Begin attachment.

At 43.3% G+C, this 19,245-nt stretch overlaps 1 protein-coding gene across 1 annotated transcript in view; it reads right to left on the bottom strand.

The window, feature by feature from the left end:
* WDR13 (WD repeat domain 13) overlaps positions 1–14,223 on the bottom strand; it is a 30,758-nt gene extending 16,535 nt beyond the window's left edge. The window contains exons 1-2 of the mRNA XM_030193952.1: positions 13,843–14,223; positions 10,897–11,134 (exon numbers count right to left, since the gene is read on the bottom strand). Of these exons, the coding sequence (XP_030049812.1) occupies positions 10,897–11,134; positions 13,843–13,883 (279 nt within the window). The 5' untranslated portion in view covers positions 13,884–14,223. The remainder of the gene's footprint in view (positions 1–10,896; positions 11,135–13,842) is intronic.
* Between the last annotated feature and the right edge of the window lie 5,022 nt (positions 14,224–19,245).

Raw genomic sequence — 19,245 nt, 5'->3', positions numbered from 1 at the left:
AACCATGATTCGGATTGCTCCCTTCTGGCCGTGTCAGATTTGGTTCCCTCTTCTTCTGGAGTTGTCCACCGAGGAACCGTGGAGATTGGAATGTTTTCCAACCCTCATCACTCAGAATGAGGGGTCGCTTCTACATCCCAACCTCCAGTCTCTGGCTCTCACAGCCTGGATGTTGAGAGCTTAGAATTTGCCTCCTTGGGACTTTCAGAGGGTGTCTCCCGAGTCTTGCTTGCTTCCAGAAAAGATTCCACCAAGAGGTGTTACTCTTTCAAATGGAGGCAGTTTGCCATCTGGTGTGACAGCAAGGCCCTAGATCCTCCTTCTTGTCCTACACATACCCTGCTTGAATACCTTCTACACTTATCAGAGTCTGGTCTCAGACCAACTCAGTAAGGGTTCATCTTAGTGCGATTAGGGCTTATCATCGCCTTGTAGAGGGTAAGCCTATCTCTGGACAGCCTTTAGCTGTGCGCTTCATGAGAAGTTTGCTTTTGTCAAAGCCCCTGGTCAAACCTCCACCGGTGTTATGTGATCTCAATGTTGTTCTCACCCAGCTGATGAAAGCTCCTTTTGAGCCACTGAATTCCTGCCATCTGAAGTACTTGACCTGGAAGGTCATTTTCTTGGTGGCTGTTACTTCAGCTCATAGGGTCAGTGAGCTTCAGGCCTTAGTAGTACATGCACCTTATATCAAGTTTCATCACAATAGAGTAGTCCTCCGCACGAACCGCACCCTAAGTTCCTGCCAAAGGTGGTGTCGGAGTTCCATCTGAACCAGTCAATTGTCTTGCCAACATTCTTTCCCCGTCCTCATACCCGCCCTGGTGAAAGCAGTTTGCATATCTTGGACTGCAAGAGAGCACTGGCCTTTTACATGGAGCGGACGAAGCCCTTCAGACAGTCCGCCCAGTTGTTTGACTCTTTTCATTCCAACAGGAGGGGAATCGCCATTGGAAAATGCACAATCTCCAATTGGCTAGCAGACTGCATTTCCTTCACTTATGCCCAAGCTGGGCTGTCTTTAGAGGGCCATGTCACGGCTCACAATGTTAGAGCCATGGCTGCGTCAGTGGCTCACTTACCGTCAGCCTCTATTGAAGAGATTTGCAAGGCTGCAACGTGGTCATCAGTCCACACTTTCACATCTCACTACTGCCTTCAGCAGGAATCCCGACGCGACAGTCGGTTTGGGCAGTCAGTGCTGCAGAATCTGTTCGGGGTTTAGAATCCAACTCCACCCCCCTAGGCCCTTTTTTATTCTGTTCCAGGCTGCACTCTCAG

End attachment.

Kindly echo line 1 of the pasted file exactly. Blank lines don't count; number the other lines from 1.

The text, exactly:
At 43.3% G+C, this 19,245-nt stretch overlaps 1 protein-coding gene across 1 annotated transcript in view; it reads right to left on the bottom strand.